Federal Reserve extends ban on big bank dividends, buybacks
NEW YORK (AP) — The Federal Reserve is extending until the end of the year its restrictions on large banks and financial services companies paying out dividends and buying back stock.
The Fed made the announcement Wednesday aimed at bolstering the banks as the coronavirus pandemic has causes millions of Americans to fall behind on mortgages, credit card payments and auto loans.
All banks with more than $100 billion in assets will still to be able to pay dividends, but they will remain capped their levels before the original restrictions went into place in June, the Fed said. Stock buybacks will remain restricted until the end of the year.
The central bank enacted the original restrictions in June, as part of its annual stress tests for the nation’s 33 largest banks. The Fed said that the risk of a double-dip recession was too great, and would put too much stress on banks’ balance sheets, causing many of them to fall below critical capital levels. The restrictions were due to end Wednesday, with the end of the quarter.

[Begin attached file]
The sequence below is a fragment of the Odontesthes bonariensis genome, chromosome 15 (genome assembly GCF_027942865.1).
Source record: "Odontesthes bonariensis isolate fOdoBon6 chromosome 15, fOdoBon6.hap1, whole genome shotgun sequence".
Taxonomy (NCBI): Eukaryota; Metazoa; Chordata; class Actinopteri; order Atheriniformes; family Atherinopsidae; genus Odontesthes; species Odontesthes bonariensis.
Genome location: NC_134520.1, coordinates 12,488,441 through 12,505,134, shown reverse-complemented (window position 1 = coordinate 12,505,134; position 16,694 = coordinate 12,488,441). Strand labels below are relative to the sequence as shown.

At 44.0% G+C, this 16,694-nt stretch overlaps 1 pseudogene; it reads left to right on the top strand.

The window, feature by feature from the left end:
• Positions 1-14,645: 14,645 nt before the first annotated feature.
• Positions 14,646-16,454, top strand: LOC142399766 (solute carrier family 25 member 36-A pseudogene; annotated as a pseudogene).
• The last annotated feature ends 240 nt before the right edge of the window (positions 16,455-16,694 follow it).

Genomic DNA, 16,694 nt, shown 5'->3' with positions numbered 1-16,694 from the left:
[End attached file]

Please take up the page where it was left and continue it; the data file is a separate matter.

While the U.S. economy is recovering from its pandemic shutdown earlier in the year, unemployment remains high and millions of Americans remain out of work. Millions of homeowners are in forbearance programs on their mortgages, or have asked for relief from payments on credit cards or auto loans. These loans would typically be considered deeply distressed or been written off in a normal economic environment.
The Fed’s measures are designed to keep big bank capital levels at a high level, fortifying them if the coronavirus pandemic were to flare up yet again and require additional public health shutdowns.